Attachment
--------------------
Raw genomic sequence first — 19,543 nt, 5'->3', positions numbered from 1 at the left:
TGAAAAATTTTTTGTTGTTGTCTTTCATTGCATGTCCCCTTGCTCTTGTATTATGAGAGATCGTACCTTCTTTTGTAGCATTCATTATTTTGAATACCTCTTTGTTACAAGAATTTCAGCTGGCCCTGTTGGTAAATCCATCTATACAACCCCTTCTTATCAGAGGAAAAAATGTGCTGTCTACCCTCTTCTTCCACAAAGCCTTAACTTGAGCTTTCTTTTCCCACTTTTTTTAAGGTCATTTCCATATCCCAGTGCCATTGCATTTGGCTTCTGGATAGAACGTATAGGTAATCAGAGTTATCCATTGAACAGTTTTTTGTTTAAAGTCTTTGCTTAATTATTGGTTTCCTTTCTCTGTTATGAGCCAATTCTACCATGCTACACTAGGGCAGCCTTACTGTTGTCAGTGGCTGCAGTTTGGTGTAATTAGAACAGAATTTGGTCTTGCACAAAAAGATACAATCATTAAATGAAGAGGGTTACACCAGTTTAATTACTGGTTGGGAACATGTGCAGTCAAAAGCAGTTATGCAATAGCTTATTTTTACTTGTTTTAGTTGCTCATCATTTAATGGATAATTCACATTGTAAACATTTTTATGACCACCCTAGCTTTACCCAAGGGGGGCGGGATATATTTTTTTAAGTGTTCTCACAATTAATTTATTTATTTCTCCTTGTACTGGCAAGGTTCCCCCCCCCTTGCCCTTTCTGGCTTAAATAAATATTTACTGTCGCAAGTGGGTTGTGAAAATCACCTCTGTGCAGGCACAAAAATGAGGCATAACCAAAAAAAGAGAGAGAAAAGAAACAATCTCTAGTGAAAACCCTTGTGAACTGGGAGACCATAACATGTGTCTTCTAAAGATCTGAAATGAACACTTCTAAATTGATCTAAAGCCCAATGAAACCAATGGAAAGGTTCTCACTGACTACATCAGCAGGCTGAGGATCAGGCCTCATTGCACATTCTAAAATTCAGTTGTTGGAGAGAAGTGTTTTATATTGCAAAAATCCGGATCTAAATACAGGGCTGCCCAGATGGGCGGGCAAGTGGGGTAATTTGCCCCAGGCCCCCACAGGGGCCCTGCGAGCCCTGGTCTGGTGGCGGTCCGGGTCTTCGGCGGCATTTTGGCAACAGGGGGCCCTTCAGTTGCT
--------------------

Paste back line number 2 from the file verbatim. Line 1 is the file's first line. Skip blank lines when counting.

TGAAAAATTTTTTGTTGTTGTCTTTCATTGCATGTCCCCTTGCTCTTGTATTATGAGAGATCGTACCTTCTTTTGTAGCATTCATTATTTTGAATACCTCTTTGTTACAAGAATTTCAGCTGGCCCTGTTGGTAAATCCATCTATACAACCCCTTCTTATCAGAGGAAAAAATGTGCTGTCTACCCTCTTCTTCCACAAAGCCTTAACTTGAGCTTTCTTTTCCCACTTTTTTTAAGGTCATTTCCATATCCCAGTGCCATTGCATTTGGCTTCTGGATAGAACGTATAGGTAATCAGAGTTATCCATTGAACAGTTTTTTGTTTAAAGTCTTTGCTTAATTATTGGTTTCCTTTCTCTGTTATGAGCCAATTCTACCATGCTACACTAGGGCAGCCTTACTGTTGTCAGTGGCTGCAGTTTGGTGTAATTAGAACAGAATTTGGTCTTGCACAAAAAGATACAATCATTAAATGAAGAGGGTTACACCAGTTTAATTACTGGTTGGGAACATGTGCAGTCAAAAGCAGTTATGCAATAGCTTATTTTTACTTGTTTTAGTTGCTCATCATTTAATGGATAATTCACATTGTAAACATTTTTATGACCACCCTAGCTTTACCCAAGGGGGGCGGGATATATTTTTTTAAGTGTTCTCACAATTAATTTATTTATTTCTCCTTGTACTGGCAAGGTTCCCCCCCCCTTGCCCTTTCTGGCTTAAATAAATATTTACTGTCGCAAGTGGGTTGTGAAAATCACCTCTGTGCAGGCACAAAAATGAGGCATAACCAAAAAAAGAGAGAGAAAAGAAACAATCTCTAGTGAAAACCCTTGTGAACTGGGAGACCATAACATGTGTCTTCTAAAGATCTGAAATGAACACTTCTAAATTGATCTAAAGCCCAATGAAACCAATGGAAAGGTTCTCACTGACTACATCAGCAGGCTGAGGATCAGGCCTCATTGCACATTCTAAAATTCAGTTGTTGGAGAGAAGTGTTTTATATTGCAAAAATCCGGATCTAAATACAGGGCTGCCCAGATGGGCGGGCAAGTGGGGTAATTTGCCCCAGGCCCCCACAGGGGCCCTGCGAGCCCTGGTCTGGTGGCGGTCCGGGTCTTCGGCGGCATTTTGGCAACAGGGGGCCCTTCAGTTGCT